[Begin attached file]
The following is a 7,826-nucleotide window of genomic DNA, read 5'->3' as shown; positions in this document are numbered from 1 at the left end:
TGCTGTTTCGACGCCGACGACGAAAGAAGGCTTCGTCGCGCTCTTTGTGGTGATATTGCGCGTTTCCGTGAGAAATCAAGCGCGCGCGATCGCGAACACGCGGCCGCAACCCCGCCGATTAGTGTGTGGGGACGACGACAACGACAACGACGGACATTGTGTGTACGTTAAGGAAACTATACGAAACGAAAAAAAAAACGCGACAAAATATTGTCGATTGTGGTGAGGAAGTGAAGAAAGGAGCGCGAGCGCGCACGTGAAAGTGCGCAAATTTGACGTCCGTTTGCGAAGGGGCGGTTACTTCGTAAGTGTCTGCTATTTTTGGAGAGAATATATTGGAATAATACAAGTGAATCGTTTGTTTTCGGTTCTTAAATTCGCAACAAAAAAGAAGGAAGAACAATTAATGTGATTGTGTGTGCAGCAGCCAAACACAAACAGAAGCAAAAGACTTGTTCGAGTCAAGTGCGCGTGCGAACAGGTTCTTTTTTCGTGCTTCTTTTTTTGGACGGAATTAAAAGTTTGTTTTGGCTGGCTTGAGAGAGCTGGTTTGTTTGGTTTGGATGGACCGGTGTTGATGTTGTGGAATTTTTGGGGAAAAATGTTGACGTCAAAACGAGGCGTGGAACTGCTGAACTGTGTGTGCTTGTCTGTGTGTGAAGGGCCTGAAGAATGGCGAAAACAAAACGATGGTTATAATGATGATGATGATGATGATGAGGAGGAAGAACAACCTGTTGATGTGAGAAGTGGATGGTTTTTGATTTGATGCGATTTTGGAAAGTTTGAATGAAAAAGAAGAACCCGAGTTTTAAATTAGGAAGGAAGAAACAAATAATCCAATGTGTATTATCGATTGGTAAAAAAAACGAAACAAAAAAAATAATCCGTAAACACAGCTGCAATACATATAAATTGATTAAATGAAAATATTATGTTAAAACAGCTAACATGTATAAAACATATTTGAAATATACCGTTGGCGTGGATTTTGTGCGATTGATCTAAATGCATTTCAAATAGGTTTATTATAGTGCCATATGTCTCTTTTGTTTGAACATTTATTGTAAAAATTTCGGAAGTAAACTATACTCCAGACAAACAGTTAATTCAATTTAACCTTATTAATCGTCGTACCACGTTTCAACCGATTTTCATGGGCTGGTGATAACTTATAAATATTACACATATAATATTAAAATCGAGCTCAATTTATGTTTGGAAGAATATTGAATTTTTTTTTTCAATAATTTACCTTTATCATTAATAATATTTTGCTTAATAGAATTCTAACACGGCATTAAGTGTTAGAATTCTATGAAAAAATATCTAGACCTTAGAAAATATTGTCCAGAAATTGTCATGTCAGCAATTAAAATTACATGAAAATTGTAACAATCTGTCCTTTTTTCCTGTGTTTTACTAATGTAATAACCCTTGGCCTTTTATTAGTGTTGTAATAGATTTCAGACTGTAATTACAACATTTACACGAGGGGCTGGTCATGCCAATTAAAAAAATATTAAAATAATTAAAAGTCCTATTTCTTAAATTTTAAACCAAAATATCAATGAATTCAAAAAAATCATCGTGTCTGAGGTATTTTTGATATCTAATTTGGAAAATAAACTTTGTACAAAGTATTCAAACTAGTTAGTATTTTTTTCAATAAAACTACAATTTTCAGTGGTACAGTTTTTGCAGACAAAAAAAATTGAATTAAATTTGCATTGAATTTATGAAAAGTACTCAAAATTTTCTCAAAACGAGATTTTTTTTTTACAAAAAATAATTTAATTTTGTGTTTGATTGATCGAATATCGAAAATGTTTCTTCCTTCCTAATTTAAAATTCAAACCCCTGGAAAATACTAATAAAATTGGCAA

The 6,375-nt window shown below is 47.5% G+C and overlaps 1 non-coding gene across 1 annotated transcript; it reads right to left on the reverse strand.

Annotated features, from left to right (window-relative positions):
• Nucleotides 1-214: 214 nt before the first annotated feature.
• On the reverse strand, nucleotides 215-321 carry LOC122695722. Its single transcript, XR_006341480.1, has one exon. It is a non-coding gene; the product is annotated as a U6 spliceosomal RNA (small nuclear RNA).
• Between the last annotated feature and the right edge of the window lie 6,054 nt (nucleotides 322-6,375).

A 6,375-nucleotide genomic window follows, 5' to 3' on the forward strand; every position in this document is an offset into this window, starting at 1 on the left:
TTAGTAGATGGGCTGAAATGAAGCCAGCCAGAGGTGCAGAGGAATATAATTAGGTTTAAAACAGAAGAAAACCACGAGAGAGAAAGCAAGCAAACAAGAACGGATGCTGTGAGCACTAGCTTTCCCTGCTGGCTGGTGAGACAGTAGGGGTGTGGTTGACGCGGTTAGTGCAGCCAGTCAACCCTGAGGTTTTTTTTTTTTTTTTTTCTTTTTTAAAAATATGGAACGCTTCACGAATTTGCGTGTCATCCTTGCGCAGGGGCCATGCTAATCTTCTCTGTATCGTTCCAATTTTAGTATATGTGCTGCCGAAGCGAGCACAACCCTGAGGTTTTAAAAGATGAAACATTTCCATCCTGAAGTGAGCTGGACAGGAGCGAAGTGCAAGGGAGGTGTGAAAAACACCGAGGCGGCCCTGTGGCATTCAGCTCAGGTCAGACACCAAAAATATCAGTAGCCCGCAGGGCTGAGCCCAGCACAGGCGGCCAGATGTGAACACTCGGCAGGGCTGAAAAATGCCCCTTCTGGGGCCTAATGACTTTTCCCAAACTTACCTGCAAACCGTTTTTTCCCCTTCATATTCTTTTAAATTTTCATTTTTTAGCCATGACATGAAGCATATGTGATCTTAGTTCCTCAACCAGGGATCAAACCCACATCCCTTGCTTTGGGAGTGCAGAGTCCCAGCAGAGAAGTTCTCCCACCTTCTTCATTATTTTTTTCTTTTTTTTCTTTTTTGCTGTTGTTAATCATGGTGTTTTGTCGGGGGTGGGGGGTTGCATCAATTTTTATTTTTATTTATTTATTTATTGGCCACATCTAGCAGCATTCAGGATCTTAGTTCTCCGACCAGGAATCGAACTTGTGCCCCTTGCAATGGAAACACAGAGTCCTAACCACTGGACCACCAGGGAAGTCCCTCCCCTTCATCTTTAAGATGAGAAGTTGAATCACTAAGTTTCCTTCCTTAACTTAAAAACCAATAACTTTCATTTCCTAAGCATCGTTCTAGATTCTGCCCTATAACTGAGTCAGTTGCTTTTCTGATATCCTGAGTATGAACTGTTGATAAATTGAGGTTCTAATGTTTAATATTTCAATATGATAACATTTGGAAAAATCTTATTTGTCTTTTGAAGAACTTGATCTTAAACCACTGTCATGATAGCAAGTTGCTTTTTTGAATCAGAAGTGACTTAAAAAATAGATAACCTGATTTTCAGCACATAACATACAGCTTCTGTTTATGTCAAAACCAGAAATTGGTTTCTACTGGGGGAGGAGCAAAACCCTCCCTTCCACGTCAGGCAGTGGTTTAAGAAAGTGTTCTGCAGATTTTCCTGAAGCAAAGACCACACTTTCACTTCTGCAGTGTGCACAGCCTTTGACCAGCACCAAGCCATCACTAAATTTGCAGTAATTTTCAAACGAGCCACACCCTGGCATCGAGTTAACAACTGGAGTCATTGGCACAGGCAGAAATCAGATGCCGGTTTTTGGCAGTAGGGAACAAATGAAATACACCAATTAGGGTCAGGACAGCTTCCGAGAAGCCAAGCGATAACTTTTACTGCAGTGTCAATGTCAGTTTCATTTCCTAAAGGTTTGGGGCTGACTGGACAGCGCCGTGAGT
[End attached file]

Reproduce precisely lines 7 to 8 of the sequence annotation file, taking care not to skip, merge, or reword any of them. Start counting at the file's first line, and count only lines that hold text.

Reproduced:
• Between the last annotated feature and the right edge of the window lie 6,054 nt (nucleotides 322-6,375).

A 6,375-nucleotide genomic window follows, 5' to 3' on the forward strand; every position in this document is an offset into this window, starting at 1 on the left: